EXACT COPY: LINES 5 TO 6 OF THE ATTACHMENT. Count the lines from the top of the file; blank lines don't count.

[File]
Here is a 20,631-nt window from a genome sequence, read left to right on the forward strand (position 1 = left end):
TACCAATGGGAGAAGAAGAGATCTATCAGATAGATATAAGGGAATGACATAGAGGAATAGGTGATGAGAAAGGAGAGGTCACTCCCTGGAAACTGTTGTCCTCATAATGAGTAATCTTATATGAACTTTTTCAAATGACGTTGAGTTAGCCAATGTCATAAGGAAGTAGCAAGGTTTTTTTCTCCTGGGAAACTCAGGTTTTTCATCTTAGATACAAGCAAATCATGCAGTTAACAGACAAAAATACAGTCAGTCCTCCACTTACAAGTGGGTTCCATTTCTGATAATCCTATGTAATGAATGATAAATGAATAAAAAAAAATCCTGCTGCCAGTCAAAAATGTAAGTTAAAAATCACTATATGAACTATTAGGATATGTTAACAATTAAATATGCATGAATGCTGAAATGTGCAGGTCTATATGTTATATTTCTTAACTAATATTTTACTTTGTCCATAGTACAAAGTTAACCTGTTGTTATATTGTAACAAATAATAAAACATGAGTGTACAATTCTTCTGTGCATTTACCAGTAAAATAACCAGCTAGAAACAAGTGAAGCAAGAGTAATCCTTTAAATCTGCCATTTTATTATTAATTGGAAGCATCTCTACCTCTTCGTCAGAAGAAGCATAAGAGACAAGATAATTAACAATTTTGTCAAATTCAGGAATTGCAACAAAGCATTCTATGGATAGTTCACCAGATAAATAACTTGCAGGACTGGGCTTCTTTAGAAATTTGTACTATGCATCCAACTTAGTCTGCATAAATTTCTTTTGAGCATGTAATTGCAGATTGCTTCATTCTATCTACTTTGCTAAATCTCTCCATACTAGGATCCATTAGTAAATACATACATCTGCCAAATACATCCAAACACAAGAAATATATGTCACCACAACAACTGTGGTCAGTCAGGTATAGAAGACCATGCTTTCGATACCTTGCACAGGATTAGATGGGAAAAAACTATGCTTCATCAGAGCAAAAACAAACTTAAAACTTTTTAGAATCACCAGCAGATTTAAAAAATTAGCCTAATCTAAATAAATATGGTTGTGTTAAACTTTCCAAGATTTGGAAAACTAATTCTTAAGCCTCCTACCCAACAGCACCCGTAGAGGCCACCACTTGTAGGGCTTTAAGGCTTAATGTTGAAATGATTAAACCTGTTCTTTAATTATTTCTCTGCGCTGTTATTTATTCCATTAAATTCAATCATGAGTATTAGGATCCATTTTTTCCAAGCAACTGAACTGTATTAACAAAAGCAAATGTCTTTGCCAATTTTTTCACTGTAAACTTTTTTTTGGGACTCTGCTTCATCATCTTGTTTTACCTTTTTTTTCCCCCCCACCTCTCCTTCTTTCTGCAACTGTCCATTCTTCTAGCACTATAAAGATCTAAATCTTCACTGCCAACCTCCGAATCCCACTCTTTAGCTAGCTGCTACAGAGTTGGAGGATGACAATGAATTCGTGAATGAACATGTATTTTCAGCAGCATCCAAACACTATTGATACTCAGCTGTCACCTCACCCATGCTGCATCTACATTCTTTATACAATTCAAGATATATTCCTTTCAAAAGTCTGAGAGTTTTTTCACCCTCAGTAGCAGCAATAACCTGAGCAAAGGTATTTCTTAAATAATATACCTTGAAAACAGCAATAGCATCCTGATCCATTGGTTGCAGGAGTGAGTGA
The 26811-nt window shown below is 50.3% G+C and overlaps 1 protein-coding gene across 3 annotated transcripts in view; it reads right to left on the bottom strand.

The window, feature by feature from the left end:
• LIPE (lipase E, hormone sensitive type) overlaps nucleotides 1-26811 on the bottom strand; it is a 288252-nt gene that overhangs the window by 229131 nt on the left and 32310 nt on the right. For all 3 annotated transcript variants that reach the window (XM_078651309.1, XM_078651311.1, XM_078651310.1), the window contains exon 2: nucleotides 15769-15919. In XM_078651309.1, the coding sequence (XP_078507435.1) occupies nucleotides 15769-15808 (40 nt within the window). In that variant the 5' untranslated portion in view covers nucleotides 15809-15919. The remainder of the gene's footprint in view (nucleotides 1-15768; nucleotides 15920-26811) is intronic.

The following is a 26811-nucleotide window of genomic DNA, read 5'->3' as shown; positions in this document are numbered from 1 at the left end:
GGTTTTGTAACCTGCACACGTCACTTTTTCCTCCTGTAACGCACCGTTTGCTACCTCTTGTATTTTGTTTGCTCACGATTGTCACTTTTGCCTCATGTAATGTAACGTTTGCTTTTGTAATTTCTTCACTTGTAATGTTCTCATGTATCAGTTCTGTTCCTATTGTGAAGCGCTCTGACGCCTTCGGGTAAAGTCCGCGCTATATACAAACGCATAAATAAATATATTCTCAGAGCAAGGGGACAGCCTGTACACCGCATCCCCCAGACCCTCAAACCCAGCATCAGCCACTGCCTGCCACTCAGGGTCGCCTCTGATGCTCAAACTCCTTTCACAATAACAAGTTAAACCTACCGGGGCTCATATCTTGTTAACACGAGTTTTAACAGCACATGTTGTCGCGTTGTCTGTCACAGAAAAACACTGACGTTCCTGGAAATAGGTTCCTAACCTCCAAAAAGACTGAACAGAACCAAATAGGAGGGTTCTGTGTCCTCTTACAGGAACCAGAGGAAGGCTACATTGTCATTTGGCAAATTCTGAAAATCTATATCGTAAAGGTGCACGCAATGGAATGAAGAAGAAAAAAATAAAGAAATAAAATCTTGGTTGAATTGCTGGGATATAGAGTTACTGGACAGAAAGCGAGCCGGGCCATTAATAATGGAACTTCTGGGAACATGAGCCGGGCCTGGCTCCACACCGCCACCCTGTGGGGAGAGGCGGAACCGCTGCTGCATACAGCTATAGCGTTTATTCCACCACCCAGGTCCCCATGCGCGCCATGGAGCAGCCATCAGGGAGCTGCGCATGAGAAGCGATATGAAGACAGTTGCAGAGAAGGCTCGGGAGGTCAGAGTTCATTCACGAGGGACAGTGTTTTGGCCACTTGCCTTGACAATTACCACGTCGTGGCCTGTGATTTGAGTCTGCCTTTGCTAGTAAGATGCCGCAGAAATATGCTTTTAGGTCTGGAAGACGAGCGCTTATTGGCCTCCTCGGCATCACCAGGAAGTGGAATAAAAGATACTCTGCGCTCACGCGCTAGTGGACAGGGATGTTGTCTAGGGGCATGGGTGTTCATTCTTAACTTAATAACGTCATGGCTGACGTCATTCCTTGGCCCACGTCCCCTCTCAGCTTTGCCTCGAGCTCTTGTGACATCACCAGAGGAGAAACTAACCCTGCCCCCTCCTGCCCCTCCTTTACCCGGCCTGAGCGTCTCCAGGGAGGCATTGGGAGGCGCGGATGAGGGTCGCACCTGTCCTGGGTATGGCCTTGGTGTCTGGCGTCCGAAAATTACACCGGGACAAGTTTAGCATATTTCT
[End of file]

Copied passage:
• LIPE (lipase E, hormone sensitive type) overlaps nucleotides 1-26811 on the bottom strand; it is a 288252-nt gene that overhangs the window by 229131 nt on the left and 32310 nt on the right. For all 3 annotated transcript variants that reach the window (XM_078651309.1, XM_078651311.1, XM_078651310.1), the window contains exon 2: nucleotides 15769-15919. In XM_078651309.1, the coding sequence (XP_078507435.1) occupies nucleotides 15769-15808 (40 nt within the window). In that variant the 5' untranslated portion in view covers nucleotides 15809-15919. The remainder of the gene's footprint in view (nucleotides 1-15768; nucleotides 15920-26811) is intronic.

The following is a 26811-nucleotide window of genomic DNA, read 5'->3' as shown; positions in this document are numbered from 1 at the left end: